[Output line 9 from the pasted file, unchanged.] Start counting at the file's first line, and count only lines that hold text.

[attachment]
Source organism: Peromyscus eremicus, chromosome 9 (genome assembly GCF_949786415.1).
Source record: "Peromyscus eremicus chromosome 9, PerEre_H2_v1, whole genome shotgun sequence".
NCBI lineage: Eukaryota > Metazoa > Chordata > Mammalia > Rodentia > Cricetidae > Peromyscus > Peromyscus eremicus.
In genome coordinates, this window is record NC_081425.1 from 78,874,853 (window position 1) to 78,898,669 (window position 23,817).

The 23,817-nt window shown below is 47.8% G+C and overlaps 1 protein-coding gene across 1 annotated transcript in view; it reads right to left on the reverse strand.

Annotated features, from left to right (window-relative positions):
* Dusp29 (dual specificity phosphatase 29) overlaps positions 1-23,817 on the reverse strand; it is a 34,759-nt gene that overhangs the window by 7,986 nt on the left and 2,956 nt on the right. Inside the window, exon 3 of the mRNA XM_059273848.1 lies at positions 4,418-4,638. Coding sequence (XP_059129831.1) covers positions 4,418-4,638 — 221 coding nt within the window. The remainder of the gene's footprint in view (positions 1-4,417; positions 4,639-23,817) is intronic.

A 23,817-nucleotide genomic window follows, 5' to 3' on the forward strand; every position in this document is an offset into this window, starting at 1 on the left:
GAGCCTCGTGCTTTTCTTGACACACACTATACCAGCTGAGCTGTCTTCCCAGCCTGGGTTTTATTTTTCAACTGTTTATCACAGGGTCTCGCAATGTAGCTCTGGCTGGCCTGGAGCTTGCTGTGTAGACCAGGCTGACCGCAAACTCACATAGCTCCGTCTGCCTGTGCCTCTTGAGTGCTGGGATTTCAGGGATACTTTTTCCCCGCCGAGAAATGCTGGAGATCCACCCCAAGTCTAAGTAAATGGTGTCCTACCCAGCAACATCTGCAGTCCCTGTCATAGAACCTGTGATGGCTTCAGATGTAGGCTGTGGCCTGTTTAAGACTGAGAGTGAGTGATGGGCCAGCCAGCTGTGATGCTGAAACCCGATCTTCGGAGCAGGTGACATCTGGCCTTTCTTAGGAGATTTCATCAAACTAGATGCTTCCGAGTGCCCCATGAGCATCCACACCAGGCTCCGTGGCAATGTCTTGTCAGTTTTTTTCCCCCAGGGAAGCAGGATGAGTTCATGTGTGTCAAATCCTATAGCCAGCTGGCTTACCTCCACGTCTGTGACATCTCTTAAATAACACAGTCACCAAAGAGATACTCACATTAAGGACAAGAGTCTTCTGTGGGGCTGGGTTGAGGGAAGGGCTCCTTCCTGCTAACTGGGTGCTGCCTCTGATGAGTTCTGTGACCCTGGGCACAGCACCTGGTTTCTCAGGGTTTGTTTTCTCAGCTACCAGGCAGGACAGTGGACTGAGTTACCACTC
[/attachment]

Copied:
GAGCCTCGTGCTTTTCTTGACACACACTATACCAGCTGAGCTGTCTTCCCAGCCTGGGTTTTATTTTTCAACTGTTTATCACAGGGTCTCGCAATGTAGCTCTGGCTGGCCTGGAGCTTGCTGTGTAGACCAGGCTGACCGCAAACTCACATAGCTCCGTCTGCCTGTGCCTCTTGAGTGCTGGGATTTCAGGGATACTTTTTCCCCGCCGAGAAATGCTGGAGATCCACCCCAAGTCTAAGTAAATGGTGTCCTACCCAGCAACATCTGCAGTCCCTGTCATAGAACCTGTGATGGCTTCAGATGTAGGCTGTGGCCTGTTTAAGACTGAGAGTGAGTGATGGGCCAGCCAGCTGTGATGCTGAAACCCGATCTTCGGAGCAGGTGACATCTGGCCTTTCTTAGGAGATTTCATCAAACTAGATGCTTCCGAGTGCCCCATGAGCATCCACACCAGGCTCCGTGGCAATGTCTTGTCAGTTTTTTTCCCCCAGGGAAGCAGGATGAGTTCATGTGTGTCAAATCCTATAGCCAGCTGGCTTACCTCCACGTCTGTGACATCTCTTAAATAACACAGTCACCAAAGAGATACTCACATTAAGGACAAGAGTCTTCTGTGGGGCTGGGTTGAGGGAAGGGCTCCTTCCTGCTAACTGGGTGCTGCCTCTGATGAGTTCTGTGACCCTGGGCACAGCACCTGGTTTCTCAGGGTTTGTTTTCTCAGCTACCAGGCAGGACAGTGGACTGAGTTACCACTC